As described above, according to the present invention, in order to correct a burst error which occurs over three successive rows (i-1), i, and (i+1) in the product-coded data converted from a predetermined quantity or number of data when it is transmitted, the C2 parity, which can correct 1-symbol errors in the column direction or achieve an erase correction of up to 2-symbol errors, is used to detect and correct 1-symbol errors at the middle portion of the row i and when the 1-symbol errors are found, even if a burst error which can not be corrected by the C1 parity occurs over three successive rows and hence the flag is set to all the data in the respective three rows which are assumed to be all erroneous, it can be determined that 2-symbol errors actually exist in the rows i and (i+1) at the columns before the column at which the first 1-symbol error can be detected and corrected and that 2-symbol errors actually exist in the rows (i-1) and i at the columns after the column at which the last 1-symbol error can be detected and corrected. Then, an erasure correction can be effected on these 2-symbol errors. Hence, even when it is detected that a burst error occurs over three successive rows (i-1), i and (i+1), if there are 1-symbol errors which can be detected and corrected by the C2 parity in the median row (the row i), it is assured that the burst error will be corrected.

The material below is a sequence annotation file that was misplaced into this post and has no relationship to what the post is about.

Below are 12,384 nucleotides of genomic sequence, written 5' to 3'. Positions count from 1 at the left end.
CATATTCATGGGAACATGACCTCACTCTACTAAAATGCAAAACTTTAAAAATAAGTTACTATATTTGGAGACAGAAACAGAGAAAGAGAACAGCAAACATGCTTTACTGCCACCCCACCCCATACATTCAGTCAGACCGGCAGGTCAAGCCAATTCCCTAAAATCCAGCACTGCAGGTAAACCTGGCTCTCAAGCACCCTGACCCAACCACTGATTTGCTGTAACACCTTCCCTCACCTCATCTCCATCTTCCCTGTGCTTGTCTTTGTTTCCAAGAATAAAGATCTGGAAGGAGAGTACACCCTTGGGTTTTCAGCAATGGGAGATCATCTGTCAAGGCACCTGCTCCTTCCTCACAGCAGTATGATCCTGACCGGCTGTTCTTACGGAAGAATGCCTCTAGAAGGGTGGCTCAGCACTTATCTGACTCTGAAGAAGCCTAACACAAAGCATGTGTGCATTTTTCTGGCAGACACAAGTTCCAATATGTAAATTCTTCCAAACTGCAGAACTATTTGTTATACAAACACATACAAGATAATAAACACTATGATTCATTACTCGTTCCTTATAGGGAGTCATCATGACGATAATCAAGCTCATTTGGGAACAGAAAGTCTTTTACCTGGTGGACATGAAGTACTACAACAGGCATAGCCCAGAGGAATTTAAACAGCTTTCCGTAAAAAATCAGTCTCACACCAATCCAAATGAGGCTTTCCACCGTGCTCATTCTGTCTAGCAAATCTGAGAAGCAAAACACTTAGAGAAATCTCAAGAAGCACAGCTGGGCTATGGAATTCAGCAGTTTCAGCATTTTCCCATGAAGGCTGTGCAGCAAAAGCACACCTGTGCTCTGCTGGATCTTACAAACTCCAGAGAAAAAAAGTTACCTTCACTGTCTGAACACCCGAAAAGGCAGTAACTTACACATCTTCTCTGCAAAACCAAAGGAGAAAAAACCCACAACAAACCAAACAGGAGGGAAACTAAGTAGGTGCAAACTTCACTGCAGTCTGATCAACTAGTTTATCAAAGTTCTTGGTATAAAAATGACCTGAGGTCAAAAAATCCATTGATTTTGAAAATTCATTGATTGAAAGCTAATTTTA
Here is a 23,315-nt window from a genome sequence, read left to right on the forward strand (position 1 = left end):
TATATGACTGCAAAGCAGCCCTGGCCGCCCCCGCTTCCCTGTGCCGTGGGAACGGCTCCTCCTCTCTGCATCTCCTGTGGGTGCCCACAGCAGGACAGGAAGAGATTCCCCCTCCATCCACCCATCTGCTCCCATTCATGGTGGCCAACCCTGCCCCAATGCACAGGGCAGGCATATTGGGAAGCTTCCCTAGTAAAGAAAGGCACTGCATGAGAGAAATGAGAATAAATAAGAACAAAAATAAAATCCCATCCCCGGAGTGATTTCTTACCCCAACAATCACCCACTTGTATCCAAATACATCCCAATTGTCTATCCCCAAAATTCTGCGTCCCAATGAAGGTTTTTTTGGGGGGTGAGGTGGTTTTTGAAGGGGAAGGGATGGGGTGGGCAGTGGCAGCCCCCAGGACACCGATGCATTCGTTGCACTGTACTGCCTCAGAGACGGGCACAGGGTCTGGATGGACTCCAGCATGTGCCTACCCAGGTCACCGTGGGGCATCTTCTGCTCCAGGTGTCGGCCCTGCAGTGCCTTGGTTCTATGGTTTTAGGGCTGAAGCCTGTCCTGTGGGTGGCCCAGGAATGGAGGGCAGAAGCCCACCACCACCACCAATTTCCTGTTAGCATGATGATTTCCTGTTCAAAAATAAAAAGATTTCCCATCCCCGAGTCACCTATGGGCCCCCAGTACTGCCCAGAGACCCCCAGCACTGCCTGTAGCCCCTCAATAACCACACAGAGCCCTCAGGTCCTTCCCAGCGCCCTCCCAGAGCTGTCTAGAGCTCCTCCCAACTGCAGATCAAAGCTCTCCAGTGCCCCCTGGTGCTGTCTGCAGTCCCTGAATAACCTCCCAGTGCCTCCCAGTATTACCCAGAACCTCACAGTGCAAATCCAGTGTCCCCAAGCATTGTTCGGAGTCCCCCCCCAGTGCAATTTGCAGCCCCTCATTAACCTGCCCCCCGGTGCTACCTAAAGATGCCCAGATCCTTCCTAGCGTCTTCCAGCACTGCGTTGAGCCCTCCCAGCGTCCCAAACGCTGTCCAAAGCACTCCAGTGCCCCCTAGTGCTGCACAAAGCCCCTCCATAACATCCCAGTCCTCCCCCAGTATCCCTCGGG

The above description is given on a single preferred embodiment of the invention but it will be apparent that many modifications and variations could be effected by one skilled in the art without departing from the spirit or scope of the novel concepts of the invention so that the scope of the invention should be determined by the appended claims only.

Claims (9)

I claim as my invention: